The lasetron proposed by Kaplan, of Johns Hopkins University in the US, and Shkolnikov, of the State University of New York at Stony Brook, is based on the principle of synchrotron radiation. Electrons accelerating in a magnetic field continuously emit radiation, and if the electrons are moving in a circle, a stationary observer will see a burst of radiation each time the electrons complete a circuit.

Electronic effects in atoms, such as ionization, typically occur in less than a femtosecond – 10-15 seconds – and these have already been probed by pulses of radiation lasting attoseconds, or 10-18 seconds. But nuclear processes take place about a thousand times faster and existing synchrotrons cannot generate bursts of radiation short enough to study them.

Kaplan and Shkolnikov believe that this problem could be solved by using a super-powerful laser to make electrons circulate extremely quickly. It is well known that electrons circulate in the electromagnetic field of a circularly polarized laser. But according to the pair, existing petawatt lasers – with outputs of 1015 watts – could force electrons to trace out a circle just 0.1 micrometres in radius. This would allow physicists to obtain extremely short pulses of synchrotron radiation.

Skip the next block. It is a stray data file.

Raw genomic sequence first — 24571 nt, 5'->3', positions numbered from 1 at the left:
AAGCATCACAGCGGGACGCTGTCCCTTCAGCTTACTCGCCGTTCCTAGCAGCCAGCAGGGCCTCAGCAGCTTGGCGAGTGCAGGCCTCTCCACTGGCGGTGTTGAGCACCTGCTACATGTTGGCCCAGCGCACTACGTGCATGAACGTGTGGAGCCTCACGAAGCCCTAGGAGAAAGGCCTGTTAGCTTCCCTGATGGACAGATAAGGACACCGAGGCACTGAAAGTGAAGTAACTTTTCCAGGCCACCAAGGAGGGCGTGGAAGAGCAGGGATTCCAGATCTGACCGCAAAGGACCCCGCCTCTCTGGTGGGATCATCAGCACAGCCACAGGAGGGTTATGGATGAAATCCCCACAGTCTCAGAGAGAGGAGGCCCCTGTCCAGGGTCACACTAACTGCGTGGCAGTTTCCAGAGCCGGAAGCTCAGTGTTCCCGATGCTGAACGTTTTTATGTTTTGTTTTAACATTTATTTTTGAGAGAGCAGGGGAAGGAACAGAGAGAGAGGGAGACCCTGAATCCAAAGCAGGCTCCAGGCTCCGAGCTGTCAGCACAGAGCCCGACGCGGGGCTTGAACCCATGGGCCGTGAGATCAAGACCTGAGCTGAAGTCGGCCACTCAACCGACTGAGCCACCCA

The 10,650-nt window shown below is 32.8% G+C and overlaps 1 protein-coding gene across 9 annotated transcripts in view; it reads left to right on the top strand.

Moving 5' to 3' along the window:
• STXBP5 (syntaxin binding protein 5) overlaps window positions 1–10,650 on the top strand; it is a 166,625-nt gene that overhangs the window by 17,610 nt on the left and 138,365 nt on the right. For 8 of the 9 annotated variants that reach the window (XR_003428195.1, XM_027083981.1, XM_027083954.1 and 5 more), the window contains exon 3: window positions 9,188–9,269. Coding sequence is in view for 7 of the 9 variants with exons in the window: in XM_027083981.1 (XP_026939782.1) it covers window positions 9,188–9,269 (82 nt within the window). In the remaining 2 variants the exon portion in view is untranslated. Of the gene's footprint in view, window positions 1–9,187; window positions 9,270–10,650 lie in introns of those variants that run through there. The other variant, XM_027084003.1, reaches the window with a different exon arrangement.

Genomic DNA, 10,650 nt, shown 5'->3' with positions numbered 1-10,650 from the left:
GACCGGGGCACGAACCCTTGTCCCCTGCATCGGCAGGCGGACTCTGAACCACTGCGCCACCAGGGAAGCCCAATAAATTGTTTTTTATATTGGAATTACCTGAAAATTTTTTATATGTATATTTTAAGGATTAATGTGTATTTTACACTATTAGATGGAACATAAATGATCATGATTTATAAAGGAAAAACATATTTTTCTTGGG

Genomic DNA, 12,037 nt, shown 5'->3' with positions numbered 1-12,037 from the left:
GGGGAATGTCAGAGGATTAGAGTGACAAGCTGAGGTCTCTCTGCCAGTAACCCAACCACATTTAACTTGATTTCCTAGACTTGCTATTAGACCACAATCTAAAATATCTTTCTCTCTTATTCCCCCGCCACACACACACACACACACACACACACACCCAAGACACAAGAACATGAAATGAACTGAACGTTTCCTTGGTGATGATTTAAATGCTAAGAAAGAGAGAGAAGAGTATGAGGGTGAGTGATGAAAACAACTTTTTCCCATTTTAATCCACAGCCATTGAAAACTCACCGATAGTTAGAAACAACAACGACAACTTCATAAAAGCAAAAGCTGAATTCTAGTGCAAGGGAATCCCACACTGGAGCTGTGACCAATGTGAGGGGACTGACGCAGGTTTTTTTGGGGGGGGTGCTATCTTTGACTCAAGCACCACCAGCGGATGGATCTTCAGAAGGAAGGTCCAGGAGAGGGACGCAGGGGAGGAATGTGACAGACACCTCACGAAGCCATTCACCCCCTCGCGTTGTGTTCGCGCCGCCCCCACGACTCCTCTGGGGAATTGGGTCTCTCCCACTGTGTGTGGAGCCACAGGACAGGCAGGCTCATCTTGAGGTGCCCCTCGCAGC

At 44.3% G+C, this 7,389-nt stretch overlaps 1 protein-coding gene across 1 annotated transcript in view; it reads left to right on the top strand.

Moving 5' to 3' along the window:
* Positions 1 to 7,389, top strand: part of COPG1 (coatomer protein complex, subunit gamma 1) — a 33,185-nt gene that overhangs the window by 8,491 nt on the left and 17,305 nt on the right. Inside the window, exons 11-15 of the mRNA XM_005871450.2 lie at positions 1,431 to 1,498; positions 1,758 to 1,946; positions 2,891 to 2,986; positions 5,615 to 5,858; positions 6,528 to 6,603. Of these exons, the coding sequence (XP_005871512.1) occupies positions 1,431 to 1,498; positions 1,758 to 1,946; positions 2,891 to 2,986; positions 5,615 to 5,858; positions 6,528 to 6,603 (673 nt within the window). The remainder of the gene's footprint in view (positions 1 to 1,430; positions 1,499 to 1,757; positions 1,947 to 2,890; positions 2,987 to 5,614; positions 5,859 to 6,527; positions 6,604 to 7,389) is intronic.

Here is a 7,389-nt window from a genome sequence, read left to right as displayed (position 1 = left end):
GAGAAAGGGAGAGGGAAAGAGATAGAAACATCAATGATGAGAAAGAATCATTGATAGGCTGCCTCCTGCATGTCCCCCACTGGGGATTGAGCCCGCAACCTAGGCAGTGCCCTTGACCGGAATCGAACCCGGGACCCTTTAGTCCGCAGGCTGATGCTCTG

‘During fission, a nucleus goes through a short-lived transition state when it stretches before breaking into smaller pieces’, Kaplan told PhysicsWeb. ‘This is the kind of process we could observe by scattering zeptosecond pulses off the nucleus’.

The lasetron technique would also generate magnetic fields of up to 106 tesla – a hundred billion times stronger than the magnetic field of Earth. This would allow astrophysicists to study fields as strong as those that exist in space. According to Kaplan, these magnetic fields are within reach. ‘The lasers are available now, although it might take a couple of years to develop the experimental set-up and devices to measure such fields’, he says.

But Kaplan admits that it is likely to be a decade before zeptosecond pulses are achieved. He points out that their calculations are just the first step, and that – currently – nobody even knows how to measure such short bursts.